I do not think it is possible to understand the meaning of the miracle which occurred here on the Sea of Tiberias without recalling the miracle that took place some time earlier, perhaps at this same spot. This earlier miracle is recorded in the Gospel of Luke:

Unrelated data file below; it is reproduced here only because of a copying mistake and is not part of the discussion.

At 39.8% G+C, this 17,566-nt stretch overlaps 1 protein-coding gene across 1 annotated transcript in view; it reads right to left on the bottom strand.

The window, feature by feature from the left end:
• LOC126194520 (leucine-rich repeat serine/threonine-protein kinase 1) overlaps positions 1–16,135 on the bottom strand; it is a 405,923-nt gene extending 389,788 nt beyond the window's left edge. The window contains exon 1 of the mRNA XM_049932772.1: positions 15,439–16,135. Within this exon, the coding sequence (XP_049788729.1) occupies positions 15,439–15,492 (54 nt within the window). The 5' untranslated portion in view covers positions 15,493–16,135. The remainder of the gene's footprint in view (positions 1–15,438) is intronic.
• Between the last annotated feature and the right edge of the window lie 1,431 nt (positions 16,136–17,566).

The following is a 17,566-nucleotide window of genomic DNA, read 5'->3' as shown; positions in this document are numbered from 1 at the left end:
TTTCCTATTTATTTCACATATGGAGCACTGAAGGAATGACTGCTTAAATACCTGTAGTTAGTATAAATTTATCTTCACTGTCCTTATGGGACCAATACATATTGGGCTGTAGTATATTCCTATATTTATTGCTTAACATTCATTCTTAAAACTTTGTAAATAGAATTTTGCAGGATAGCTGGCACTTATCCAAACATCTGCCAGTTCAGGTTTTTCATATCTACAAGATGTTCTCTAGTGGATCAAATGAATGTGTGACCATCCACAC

1 Now Jesus was standing by the Lake of Gennesaret, and the crowd was pressing around him to hear the word of God. 2 He saw two boats by the lake, but the fishermen had gotten out of them and were washing their nets. 3 He got into one of the boats, the one which was Simon’s, and asked him to put out a little from the land. Then Jesus sat down and taught the crowds from the boat. 4 When he had finished speaking, he said to Simon, “Put out into the deep water and lower your nets for a catch.” 5 Simon answered, “Master, we worked hard all night and caught nothing! But at your word I will lower the nets.” 6 When they had done this, they caught a great many fish; and their nets began to break. 7 So they gestured to their partners in the other boat to come and help them. And they came and filled both boats, so that they were about to sink. 8 But when Simon Peter saw it, he fell down at Jesus’ knees, saying, “Go away from me, for I am a sinful man, Lord!” 9 For Peter and all who were with him were astonished at the catch of fish that they had taken, 10 and so were James and John, sons of Zebedee, who were Simon’s business partners. Then Jesus said to Simon, “Do not be afraid; from now on you will be catching people.” 11 So when they had brought their boats to shore, they left everything and followed him (Luke 5:1-11).